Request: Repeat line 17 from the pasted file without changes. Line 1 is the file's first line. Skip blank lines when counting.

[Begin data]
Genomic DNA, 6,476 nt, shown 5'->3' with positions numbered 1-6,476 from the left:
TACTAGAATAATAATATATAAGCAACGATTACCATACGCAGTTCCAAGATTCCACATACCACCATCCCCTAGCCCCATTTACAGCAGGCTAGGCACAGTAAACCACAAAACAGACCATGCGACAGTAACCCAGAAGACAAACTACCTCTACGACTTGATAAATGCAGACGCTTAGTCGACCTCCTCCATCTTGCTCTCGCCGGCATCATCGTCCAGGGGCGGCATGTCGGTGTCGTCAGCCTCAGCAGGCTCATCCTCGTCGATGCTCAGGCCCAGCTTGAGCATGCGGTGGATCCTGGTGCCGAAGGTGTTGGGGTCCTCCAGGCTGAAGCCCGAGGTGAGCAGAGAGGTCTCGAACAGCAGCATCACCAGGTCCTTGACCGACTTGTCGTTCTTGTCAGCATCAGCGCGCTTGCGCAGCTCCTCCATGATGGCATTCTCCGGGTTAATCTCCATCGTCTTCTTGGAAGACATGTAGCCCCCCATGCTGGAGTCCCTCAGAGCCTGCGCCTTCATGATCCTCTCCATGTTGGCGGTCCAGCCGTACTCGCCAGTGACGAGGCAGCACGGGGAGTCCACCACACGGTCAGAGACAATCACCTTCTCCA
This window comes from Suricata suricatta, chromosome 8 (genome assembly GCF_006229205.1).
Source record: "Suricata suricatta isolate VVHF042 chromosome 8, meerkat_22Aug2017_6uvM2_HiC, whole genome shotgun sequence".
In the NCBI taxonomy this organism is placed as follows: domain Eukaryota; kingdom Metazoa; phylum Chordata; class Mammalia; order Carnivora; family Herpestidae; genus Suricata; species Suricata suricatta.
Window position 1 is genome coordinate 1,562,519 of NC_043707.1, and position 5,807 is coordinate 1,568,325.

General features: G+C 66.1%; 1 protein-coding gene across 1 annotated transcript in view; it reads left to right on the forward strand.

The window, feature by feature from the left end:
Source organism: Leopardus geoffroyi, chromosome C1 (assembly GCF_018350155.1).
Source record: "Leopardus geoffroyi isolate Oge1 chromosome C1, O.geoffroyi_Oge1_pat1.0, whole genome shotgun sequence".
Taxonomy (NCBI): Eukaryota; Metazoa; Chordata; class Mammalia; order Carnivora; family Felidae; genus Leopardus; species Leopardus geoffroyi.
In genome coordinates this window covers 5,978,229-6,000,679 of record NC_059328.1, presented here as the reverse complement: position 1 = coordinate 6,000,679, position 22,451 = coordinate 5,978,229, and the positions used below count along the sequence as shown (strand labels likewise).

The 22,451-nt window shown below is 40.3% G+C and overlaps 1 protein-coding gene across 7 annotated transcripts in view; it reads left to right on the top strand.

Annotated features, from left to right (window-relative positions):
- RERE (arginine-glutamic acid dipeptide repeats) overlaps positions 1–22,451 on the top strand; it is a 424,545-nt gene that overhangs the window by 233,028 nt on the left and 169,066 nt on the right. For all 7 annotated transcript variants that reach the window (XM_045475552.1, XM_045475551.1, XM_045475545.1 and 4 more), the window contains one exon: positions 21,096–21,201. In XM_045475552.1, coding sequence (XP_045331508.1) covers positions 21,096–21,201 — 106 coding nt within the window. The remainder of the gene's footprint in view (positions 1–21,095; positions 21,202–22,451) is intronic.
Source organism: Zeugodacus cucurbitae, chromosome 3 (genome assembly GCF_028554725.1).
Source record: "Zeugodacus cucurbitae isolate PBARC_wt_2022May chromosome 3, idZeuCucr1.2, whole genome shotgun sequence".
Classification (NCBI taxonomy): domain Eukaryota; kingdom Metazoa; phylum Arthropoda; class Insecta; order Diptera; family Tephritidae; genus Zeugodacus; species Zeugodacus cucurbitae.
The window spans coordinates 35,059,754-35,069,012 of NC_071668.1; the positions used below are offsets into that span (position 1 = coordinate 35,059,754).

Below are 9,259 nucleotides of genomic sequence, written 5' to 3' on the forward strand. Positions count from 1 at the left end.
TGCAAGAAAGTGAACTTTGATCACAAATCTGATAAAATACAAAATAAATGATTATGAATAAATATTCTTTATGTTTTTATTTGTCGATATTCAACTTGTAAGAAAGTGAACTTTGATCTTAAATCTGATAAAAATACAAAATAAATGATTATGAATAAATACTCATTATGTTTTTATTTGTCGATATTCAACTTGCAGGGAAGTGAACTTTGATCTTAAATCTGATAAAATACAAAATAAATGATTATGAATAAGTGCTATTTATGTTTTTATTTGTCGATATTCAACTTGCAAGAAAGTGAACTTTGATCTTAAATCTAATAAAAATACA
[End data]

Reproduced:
Source record: "Zeugodacus cucurbitae isolate PBARC_wt_2022May chromosome 3, idZeuCucr1.2, whole genome shotgun sequence".